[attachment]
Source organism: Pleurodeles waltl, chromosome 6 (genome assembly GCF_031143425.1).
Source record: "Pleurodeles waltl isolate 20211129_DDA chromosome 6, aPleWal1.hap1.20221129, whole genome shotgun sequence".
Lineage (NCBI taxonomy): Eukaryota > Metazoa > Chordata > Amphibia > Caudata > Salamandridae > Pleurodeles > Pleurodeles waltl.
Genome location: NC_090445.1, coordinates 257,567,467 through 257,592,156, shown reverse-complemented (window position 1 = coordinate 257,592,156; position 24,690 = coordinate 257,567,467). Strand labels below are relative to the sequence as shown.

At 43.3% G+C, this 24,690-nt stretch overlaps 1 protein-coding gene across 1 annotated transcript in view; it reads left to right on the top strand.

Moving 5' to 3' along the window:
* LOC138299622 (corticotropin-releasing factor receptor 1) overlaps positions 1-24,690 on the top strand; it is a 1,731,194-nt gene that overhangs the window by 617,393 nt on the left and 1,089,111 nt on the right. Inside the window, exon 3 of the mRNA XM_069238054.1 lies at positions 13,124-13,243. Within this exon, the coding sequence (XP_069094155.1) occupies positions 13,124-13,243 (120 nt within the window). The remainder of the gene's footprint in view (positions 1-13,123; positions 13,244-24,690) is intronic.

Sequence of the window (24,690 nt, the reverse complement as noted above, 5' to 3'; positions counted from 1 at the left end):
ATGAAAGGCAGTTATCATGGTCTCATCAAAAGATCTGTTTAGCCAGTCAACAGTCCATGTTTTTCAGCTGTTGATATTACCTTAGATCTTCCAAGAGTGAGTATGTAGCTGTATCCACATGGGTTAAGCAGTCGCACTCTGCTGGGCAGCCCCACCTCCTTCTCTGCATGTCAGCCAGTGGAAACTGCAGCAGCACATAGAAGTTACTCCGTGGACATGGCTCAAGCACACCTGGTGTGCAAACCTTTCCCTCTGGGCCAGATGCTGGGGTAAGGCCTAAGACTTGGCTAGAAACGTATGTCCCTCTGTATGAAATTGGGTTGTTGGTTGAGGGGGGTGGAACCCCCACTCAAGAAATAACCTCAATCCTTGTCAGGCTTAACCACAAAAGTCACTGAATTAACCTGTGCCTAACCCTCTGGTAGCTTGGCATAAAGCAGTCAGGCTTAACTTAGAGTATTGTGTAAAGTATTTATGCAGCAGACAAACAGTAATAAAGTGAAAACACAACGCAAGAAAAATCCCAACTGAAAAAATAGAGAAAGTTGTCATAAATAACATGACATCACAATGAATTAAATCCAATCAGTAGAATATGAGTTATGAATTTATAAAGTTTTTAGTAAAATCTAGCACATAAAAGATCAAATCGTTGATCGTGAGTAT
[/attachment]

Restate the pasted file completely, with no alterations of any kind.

Source organism: Pleurodeles waltl, chromosome 6 (genome assembly GCF_031143425.1).
Source record: "Pleurodeles waltl isolate 20211129_DDA chromosome 6, aPleWal1.hap1.20221129, whole genome shotgun sequence".
Lineage (NCBI taxonomy): Eukaryota > Metazoa > Chordata > Amphibia > Caudata > Salamandridae > Pleurodeles > Pleurodeles waltl.
Genome location: NC_090445.1, coordinates 257,567,467 through 257,592,156, shown reverse-complemented (window position 1 = coordinate 257,592,156; position 24,690 = coordinate 257,567,467). Strand labels below are relative to the sequence as shown.

At 43.3% G+C, this 24,690-nt stretch overlaps 1 protein-coding gene across 1 annotated transcript in view; it reads left to right on the top strand.

Moving 5' to 3' along the window:
* LOC138299622 (corticotropin-releasing factor receptor 1) overlaps positions 1-24,690 on the top strand; it is a 1,731,194-nt gene that overhangs the window by 617,393 nt on the left and 1,089,111 nt on the right. Inside the window, exon 3 of the mRNA XM_069238054.1 lies at positions 13,124-13,243. Within this exon, the coding sequence (XP_069094155.1) occupies positions 13,124-13,243 (120 nt within the window). The remainder of the gene's footprint in view (positions 1-13,123; positions 13,244-24,690) is intronic.

Sequence of the window (24,690 nt, the reverse complement as noted above, 5' to 3'; positions counted from 1 at the left end):
ATGAAAGGCAGTTATCATGGTCTCATCAAAAGATCTGTTTAGCCAGTCAACAGTCCATGTTTTTCAGCTGTTGATATTACCTTAGATCTTCCAAGAGTGAGTATGTAGCTGTATCCACATGGGTTAAGCAGTCGCACTCTGCTGGGCAGCCCCACCTCCTTCTCTGCATGTCAGCCAGTGGAAACTGCAGCAGCACATAGAAGTTACTCCGTGGACATGGCTCAAGCACACCTGGTGTGCAAACCTTTCCCTCTGGGCCAGATGCTGGGGTAAGGCCTAAGACTTGGCTAGAAACGTATGTCCCTCTGTATGAAATTGGGTTGTTGGTTGAGGGGGGTGGAACCCCCACTCAAGAAATAACCTCAATCCTTGTCAGGCTTAACCACAAAAGTCACTGAATTAACCTGTGCCTAACCCTCTGGTAGCTTGGCATAAAGCAGTCAGGCTTAACTTAGAGTATTGTGTAAAGTATTTATGCAGCAGACAAACAGTAATAAAGTGAAAACACAACGCAAGAAAAATCCCAACTGAAAAAATAGAGAAAGTTGTCATAAATAACATGACATCACAATGAATTAAATCCAATCAGTAGAATATGAGTTATGAATTTATAAAGTTTTTAGTAAAATCTAGCACATAAAAGATCAAATCGTTGATCGTGAGTAT